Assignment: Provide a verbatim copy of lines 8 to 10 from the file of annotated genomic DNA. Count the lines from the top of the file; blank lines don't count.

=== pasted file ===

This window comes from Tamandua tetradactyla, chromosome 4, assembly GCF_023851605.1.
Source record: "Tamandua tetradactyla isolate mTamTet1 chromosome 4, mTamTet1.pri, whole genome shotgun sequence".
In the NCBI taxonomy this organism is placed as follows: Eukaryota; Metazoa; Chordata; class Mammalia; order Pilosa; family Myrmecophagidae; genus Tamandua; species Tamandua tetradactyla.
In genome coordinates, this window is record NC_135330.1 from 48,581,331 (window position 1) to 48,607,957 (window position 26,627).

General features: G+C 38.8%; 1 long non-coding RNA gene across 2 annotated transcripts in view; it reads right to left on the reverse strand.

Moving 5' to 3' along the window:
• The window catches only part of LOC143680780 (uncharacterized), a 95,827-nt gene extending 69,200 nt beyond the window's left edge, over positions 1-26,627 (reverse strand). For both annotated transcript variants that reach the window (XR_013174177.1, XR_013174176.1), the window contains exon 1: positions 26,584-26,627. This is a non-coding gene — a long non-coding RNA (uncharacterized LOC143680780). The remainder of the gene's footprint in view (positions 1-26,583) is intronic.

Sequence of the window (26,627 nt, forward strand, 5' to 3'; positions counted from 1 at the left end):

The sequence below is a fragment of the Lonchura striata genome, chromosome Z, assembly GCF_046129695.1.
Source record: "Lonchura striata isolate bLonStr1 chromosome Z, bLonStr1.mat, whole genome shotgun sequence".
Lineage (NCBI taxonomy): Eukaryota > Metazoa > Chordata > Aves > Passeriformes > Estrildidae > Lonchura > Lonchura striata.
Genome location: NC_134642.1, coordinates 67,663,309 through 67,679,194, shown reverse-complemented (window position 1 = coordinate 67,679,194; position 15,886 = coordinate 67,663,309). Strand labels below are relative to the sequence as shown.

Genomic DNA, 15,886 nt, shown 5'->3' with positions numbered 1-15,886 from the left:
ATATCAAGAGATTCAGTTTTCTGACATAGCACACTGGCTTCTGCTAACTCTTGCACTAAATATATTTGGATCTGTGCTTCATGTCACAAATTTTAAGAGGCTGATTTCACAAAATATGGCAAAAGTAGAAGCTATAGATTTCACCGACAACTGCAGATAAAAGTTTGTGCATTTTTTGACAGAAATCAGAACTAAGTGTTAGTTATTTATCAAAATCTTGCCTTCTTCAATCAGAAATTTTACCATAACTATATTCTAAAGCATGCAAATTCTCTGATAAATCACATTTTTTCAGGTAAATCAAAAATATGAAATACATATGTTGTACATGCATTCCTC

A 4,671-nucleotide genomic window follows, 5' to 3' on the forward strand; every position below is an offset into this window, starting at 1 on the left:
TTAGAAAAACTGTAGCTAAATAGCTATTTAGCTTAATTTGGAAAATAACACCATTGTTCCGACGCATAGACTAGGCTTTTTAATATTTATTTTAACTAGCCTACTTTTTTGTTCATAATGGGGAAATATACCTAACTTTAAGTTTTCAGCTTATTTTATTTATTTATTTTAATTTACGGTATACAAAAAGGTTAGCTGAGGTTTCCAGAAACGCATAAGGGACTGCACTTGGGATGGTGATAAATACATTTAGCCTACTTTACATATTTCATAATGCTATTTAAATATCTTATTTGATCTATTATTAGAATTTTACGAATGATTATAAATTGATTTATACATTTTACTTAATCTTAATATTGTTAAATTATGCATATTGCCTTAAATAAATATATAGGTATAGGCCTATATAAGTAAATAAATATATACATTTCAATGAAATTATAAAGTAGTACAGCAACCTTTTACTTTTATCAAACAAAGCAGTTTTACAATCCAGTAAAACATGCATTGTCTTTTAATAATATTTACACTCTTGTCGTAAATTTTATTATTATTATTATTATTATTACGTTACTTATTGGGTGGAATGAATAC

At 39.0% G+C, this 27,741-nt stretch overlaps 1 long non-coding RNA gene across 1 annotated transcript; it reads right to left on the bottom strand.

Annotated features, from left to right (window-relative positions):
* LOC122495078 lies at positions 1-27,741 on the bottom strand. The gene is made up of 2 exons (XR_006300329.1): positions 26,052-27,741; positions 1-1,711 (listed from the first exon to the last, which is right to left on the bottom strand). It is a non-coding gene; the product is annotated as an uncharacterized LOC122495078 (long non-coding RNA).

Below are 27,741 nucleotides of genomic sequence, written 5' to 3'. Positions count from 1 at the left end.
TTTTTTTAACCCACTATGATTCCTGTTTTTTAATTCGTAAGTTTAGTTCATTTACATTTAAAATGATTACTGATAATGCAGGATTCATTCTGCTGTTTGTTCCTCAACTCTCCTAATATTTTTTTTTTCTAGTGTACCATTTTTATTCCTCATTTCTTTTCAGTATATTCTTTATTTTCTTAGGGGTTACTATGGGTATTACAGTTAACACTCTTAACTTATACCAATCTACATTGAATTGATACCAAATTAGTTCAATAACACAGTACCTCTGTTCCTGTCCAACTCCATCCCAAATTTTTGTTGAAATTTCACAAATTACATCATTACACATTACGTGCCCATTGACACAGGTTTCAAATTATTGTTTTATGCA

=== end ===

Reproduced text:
Sequence of the window (26,627 nt, forward strand, 5' to 3'; positions counted from 1 at the left end):

The sequence below is a fragment of the Lonchura striata genome, chromosome Z, assembly GCF_046129695.1.
Source record: "Lonchura striata isolate bLonStr1 chromosome Z, bLonStr1.mat, whole genome shotgun sequence".